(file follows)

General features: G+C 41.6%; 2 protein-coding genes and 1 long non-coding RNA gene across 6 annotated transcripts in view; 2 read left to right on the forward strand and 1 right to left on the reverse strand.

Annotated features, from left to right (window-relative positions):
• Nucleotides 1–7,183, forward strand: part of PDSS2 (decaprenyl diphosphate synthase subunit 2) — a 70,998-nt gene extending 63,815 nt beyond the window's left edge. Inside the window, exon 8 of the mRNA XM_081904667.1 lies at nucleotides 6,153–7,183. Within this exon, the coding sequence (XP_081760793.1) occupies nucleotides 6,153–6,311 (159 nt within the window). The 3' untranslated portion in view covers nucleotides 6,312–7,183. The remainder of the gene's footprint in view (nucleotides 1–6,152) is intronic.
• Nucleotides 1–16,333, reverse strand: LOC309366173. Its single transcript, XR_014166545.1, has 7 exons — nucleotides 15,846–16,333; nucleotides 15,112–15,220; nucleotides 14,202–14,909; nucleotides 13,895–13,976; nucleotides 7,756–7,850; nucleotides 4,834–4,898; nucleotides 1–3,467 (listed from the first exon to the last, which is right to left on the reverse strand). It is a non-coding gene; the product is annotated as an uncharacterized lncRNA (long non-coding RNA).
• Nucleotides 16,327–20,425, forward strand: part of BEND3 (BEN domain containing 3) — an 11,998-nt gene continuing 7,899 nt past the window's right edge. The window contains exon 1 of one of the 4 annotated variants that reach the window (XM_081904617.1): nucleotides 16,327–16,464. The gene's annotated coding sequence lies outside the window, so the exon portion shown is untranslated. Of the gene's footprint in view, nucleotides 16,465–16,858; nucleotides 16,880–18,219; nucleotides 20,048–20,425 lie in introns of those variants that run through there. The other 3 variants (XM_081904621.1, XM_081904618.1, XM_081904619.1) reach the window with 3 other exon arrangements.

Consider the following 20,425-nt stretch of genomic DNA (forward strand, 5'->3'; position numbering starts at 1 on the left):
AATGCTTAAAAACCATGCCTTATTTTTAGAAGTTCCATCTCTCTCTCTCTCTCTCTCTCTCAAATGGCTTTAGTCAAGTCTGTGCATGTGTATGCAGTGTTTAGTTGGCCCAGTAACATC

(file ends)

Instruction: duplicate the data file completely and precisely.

General features: G+C 41.6%; 2 protein-coding genes and 1 long non-coding RNA gene across 6 annotated transcripts in view; 2 read left to right on the forward strand and 1 right to left on the reverse strand.

Annotated features, from left to right (window-relative positions):
• Nucleotides 1–7,183, forward strand: part of PDSS2 (decaprenyl diphosphate synthase subunit 2) — a 70,998-nt gene extending 63,815 nt beyond the window's left edge. Inside the window, exon 8 of the mRNA XM_081904667.1 lies at nucleotides 6,153–7,183. Within this exon, the coding sequence (XP_081760793.1) occupies nucleotides 6,153–6,311 (159 nt within the window). The 3' untranslated portion in view covers nucleotides 6,312–7,183. The remainder of the gene's footprint in view (nucleotides 1–6,152) is intronic.
• Nucleotides 1–16,333, reverse strand: LOC309366173. Its single transcript, XR_014166545.1, has 7 exons — nucleotides 15,846–16,333; nucleotides 15,112–15,220; nucleotides 14,202–14,909; nucleotides 13,895–13,976; nucleotides 7,756–7,850; nucleotides 4,834–4,898; nucleotides 1–3,467 (listed from the first exon to the last, which is right to left on the reverse strand). It is a non-coding gene; the product is annotated as an uncharacterized lncRNA (long non-coding RNA).
• Nucleotides 16,327–20,425, forward strand: part of BEND3 (BEN domain containing 3) — an 11,998-nt gene continuing 7,899 nt past the window's right edge. The window contains exon 1 of one of the 4 annotated variants that reach the window (XM_081904617.1): nucleotides 16,327–16,464. The gene's annotated coding sequence lies outside the window, so the exon portion shown is untranslated. Of the gene's footprint in view, nucleotides 16,465–16,858; nucleotides 16,880–18,219; nucleotides 20,048–20,425 lie in introns of those variants that run through there. The other 3 variants (XM_081904621.1, XM_081904618.1, XM_081904619.1) reach the window with 3 other exon arrangements.

Consider the following 20,425-nt stretch of genomic DNA (forward strand, 5'->3'; position numbering starts at 1 on the left):
AATGCTTAAAAACCATGCCTTATTTTTAGAAGTTCCATCTCTCTCTCTCTCTCTCTCTCTCAAATGGCTTTAGTCAAGTCTGTGCATGTGTATGCAGTGTTTAGTTGGCCCAGTAACATC